It feels close, doesn’t it?
Tampa’s food scene feels on the verge of being discovered by the cool kids. The way places like Charleston were being touted just a few years ago.
FoodNetwork.com last month wrote that Tampa is “undergoing a major gastronomic renewal.” Better a gastro renewal than a gastro bypass, I say.
Then Out.com extolled our culinary virtues. They tagged us “Florida’s unassuming new foodie wonderland.” That’s kind of a nice way of saying we’re good dancers and have a nice personality food-wise. We’ll take the compliment.
But not everyone is getting the message.
Earlier this week, I got an email from Michael, a paramedic and recent transplant from Charleston.
“Coming from such a diverse culture and food-rich area, I am finding it oddly difficult to find anywhere to eat in Tampa,” he wrote. “Can you explain the food or local farm-to-table scene here? My food, travel and wine experience is quite varied and experienced, but I am at a loss.”
Let me start by telling you that comparing Charleston to Tampa will prove frustrating. Or at least as frustrating to you as to the thousands of newly minted Floridians who hail from New York, Chicago, Boston and Philadelphia and miss their slice, their deep dish, their chowdah and their cheesesteak.
My sympathies are with you. Take comfort in the fact we have no state income tax.
I’m fairly certain, though, that with enough curiosity, you can find something to eat here. With Hispanic, Asian, Indian, South American and African food, diversity isn’t an issue in Tampa.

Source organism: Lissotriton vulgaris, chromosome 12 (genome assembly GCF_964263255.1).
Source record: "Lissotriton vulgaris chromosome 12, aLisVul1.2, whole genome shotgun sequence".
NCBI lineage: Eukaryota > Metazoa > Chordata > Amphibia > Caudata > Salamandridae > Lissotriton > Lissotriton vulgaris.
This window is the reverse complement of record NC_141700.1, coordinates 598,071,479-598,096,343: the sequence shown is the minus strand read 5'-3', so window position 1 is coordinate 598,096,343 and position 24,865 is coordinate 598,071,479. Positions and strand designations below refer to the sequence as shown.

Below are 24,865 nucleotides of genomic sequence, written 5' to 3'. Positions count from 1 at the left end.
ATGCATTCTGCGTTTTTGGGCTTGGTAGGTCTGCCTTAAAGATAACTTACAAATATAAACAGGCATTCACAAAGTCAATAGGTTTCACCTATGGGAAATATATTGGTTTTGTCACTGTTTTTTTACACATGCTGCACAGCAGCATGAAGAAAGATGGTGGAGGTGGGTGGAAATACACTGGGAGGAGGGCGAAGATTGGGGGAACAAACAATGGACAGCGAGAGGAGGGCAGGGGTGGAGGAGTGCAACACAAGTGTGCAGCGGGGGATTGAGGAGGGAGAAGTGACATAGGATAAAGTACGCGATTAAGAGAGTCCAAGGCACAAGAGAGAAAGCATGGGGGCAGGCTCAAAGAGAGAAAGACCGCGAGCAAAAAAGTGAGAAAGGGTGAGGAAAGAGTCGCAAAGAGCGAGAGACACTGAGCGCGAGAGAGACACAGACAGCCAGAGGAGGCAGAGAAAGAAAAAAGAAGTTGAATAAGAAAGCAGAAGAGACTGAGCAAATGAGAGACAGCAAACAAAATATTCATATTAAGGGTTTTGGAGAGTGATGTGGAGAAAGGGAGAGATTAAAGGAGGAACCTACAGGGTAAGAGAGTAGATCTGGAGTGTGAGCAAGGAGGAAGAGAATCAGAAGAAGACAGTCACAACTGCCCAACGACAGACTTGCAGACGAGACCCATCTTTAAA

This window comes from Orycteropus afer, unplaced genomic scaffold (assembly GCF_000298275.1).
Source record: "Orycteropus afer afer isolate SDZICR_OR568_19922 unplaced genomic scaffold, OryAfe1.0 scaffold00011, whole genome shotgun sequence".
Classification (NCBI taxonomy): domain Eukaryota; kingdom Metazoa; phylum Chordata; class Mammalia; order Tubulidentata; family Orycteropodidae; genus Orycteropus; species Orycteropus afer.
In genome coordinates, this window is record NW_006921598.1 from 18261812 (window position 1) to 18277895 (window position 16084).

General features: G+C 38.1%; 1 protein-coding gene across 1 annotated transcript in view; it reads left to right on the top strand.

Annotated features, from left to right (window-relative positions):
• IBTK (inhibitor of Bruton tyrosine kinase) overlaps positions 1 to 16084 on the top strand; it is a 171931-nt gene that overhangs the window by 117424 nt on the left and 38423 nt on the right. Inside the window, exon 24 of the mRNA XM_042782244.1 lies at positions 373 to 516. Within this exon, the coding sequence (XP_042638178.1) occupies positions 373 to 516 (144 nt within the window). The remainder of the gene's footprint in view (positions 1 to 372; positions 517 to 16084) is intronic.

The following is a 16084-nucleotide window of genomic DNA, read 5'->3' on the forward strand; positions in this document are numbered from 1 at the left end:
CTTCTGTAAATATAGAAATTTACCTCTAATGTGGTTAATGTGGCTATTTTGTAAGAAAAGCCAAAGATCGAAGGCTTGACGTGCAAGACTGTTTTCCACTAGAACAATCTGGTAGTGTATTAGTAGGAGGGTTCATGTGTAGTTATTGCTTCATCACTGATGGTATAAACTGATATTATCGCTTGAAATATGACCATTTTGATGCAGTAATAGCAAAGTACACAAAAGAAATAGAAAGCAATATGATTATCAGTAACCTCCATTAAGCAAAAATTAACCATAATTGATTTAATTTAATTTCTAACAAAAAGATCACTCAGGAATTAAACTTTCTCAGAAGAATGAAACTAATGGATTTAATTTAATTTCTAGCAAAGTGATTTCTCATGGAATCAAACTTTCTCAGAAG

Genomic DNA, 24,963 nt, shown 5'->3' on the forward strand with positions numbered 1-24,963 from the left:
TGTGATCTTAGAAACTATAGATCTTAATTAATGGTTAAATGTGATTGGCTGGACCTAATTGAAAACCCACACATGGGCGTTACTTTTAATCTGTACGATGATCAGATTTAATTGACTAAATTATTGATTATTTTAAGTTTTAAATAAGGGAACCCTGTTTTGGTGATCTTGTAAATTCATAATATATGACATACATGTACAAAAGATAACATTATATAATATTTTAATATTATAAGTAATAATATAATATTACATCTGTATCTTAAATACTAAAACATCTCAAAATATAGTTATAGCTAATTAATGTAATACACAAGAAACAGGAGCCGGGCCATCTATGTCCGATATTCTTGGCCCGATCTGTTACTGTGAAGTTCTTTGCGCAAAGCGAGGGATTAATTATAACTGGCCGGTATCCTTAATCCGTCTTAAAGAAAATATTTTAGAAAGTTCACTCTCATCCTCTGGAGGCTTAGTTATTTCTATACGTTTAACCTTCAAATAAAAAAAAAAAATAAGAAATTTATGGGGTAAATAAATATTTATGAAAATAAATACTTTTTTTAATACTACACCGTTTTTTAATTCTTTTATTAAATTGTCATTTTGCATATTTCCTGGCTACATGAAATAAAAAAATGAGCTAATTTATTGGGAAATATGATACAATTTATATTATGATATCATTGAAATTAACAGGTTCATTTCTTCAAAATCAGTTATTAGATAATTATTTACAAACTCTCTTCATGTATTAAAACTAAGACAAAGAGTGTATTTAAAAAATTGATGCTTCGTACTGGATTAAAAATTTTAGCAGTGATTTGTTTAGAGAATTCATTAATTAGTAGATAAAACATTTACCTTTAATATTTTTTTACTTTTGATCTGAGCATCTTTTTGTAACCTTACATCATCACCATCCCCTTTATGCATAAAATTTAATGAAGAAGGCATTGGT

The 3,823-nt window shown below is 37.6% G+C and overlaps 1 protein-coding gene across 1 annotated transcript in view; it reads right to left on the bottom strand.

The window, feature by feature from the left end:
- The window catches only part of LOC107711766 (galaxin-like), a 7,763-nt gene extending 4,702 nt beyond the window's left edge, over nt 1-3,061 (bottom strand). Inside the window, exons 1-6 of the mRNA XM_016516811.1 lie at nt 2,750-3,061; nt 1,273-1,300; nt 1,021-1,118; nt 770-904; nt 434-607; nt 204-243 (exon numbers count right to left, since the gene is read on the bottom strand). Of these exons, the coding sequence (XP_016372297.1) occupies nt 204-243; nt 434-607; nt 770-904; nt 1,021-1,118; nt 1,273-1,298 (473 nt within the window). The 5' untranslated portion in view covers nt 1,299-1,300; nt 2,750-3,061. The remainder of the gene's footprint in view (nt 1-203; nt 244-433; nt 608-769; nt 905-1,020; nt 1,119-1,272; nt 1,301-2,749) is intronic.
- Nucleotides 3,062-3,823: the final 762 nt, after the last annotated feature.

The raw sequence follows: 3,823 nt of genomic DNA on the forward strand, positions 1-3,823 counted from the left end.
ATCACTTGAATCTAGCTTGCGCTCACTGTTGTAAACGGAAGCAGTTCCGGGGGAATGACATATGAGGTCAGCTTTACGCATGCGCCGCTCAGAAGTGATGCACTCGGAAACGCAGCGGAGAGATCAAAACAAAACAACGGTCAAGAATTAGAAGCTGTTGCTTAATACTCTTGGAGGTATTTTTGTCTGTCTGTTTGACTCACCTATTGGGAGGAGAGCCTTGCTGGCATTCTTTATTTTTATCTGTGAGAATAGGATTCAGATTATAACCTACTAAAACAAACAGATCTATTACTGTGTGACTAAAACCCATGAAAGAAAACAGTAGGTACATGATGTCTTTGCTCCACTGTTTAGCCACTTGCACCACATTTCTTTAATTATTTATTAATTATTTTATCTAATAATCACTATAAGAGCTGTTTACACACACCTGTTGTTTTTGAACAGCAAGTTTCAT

Agreed, we have no burger-and-fish-taco tavern themed to Edgar Allan Poe like the one in Charleston. Consider it a hole in our repertoire.
What we do have is a skateboard-and-tattoo-themed spot named Z Grille in St. Petersburg that serves Dr Pepper-fried baby back ribs and seafood nachos topped with grilled calamari, gulf shrimp and lump crab. We also have chef Zach Gross. Trust me on this, he’s way more fun at parties than Edgar. Plus, he’s alive.
And no, we don’t have Husk, a Southern darling of food writers with its crispy fried chicken skins, Carolina gold rice pudding and other delights by the inarguably talented chef Sean Brock. I wish we did.
But we do have Greg Baker of The Refinery on Florida Avenue, who more or less tears up his farm-to-table menu weekly and starts from scratch to make dishes such as “Sloppy Joe” sliders with smoked eggplant, lentils, red cabbage and ranch-fried cauliflower. We also have Ferrell Alvarez up the street at Rooster & The Till, whose seared Florida-raised pork belly, smoked corn bread, pickled apple and local peppercorn-steeped honey made me weep tears of joy that tasted just like rooster sauce. I’m not making that up.
And no, we have no Revolutionary War-themed eatery named The Obstinate Daughter that serves South Carolina peach salad with prosciutto, arugula, Gorgonzola and sliced pecans. That sounds mighty tasty.
But we do have a little thing called the 1905 Salad at a Spanish-themed restaurant called The Columbia Restaurant. It does a little Flamenco with old-school iceberg lettuce, tomatoes, celery, Swiss cheese, ham, Spanish olives, garlic, oregano, Worcestershire sauce and olive oil. The servers toss it tableside. It’s highly Instagram-able.
And although Butcher & Bee sounds like a wonderful sandwich shop, I would politely suggest you take your taste buds over to Datz in South Tampa, which serves sandwiches that will make your mouth exceedingly happy. Try the Carolina On My Mind, a Charleston-size Goliath of pulled pork and slaw on sourdough. That is, if you can get past the Havana Hottie Cuban sandwich and the meatloaf stuffed with macaroni and cheese.
See, Michael, it’s OK to love the food in both places. Each has its own culinary charms. Charleston is a great food town. So is Tampa. Grab a fork and a knife and some chopsticks and belly up.
Quoth the raven: Order more!